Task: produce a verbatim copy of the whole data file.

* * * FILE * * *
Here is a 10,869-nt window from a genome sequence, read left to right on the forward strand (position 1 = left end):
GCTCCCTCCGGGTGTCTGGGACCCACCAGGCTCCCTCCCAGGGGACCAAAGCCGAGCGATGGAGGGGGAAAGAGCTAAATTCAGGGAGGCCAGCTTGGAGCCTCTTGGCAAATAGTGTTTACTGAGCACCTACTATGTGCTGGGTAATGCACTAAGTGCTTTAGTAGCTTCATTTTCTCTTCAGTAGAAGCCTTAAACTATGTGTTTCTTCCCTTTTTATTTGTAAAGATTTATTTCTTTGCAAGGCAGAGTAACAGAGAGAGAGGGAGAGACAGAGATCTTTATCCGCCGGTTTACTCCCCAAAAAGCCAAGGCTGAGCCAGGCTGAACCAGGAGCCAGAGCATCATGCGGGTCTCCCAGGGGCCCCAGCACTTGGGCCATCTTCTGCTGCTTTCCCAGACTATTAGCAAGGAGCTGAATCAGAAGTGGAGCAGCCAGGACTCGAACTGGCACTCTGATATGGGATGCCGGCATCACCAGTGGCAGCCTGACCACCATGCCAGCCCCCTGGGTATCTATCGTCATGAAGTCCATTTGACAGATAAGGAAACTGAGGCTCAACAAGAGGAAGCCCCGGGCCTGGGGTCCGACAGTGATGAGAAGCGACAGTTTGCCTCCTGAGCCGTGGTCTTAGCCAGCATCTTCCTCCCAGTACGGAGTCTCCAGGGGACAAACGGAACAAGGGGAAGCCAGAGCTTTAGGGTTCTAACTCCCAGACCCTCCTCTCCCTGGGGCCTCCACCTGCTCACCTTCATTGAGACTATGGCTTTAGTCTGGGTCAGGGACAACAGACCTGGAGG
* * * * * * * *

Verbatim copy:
Here is a 10,869-nt window from a genome sequence, read left to right on the forward strand (position 1 = left end):
GCTCCCTCCGGGTGTCTGGGACCCACCAGGCTCCCTCCCAGGGGACCAAAGCCGAGCGATGGAGGGGGAAAGAGCTAAATTCAGGGAGGCCAGCTTGGAGCCTCTTGGCAAATAGTGTTTACTGAGCACCTACTATGTGCTGGGTAATGCACTAAGTGCTTTAGTAGCTTCATTTTCTCTTCAGTAGAAGCCTTAAACTATGTGTTTCTTCCCTTTTTATTTGTAAAGATTTATTTCTTTGCAAGGCAGAGTAACAGAGAGAGAGGGAGAGACAGAGATCTTTATCCGCCGGTTTACTCCCCAAAAAGCCAAGGCTGAGCCAGGCTGAACCAGGAGCCAGAGCATCATGCGGGTCTCCCAGGGGCCCCAGCACTTGGGCCATCTTCTGCTGCTTTCCCAGACTATTAGCAAGGAGCTGAATCAGAAGTGGAGCAGCCAGGACTCGAACTGGCACTCTGATATGGGATGCCGGCATCACCAGTGGCAGCCTGACCACCATGCCAGCCCCCTGGGTATCTATCGTCATGAAGTCCATTTGACAGATAAGGAAACTGAGGCTCAACAAGAGGAAGCCCCGGGCCTGGGGTCCGACAGTGATGAGAAGCGACAGTTTGCCTCCTGAGCCGTGGTCTTAGCCAGCATCTTCCTCCCAGTACGGAGTCTCCAGGGGACAAACGGAACAAGGGGAAGCCAGAGCTTTAGGGTTCTAACTCCCAGACCCTCCTCTCCCTGGGGCCTCCACCTGCTCACCTTCATTGAGACTATGGCTTTAGTCTGGGTCAGGGACAACAGACCTGGAGG